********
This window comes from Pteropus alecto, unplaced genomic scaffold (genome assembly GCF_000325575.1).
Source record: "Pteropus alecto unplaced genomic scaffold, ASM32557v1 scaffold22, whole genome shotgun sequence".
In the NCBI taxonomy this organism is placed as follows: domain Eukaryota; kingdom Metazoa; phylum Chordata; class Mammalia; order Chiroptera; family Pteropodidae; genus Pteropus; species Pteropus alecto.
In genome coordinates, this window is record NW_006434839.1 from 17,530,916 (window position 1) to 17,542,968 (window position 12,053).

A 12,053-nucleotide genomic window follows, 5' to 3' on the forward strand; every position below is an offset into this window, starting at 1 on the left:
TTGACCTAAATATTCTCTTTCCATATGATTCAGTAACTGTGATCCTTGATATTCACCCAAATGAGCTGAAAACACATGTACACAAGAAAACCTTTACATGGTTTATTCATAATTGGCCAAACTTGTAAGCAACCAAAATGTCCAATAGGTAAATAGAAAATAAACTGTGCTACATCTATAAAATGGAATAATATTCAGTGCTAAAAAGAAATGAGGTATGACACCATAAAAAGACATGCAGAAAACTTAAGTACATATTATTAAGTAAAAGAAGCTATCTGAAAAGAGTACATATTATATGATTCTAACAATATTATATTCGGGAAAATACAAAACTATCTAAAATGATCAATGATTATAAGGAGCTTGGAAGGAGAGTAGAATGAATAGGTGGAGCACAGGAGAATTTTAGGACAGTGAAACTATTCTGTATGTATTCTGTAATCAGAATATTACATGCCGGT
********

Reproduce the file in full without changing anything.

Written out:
This window comes from Pteropus alecto, unplaced genomic scaffold (genome assembly GCF_000325575.1).
Source record: "Pteropus alecto unplaced genomic scaffold, ASM32557v1 scaffold22, whole genome shotgun sequence".
In the NCBI taxonomy this organism is placed as follows: domain Eukaryota; kingdom Metazoa; phylum Chordata; class Mammalia; order Chiroptera; family Pteropodidae; genus Pteropus; species Pteropus alecto.
In genome coordinates, this window is record NW_006434839.1 from 17,530,916 (window position 1) to 17,542,968 (window position 12,053).

A 12,053-nucleotide genomic window follows, 5' to 3' on the forward strand; every position below is an offset into this window, starting at 1 on the left:
TTGACCTAAATATTCTCTTTCCATATGATTCAGTAACTGTGATCCTTGATATTCACCCAAATGAGCTGAAAACACATGTACACAAGAAAACCTTTACATGGTTTATTCATAATTGGCCAAACTTGTAAGCAACCAAAATGTCCAATAGGTAAATAGAAAATAAACTGTGCTACATCTATAAAATGGAATAATATTCAGTGCTAAAAAGAAATGAGGTATGACACCATAAAAAGACATGCAGAAAACTTAAGTACATATTATTAAGTAAAAGAAGCTATCTGAAAAGAGTACATATTATATGATTCTAACAATATTATATTCGGGAAAATACAAAACTATCTAAAATGATCAATGATTATAAGGAGCTTGGAAGGAGAGTAGAATGAATAGGTGGAGCACAGGAGAATTTTAGGACAGTGAAACTATTCTGTATGTATTCTGTAATCAGAATATTACATGCCGGT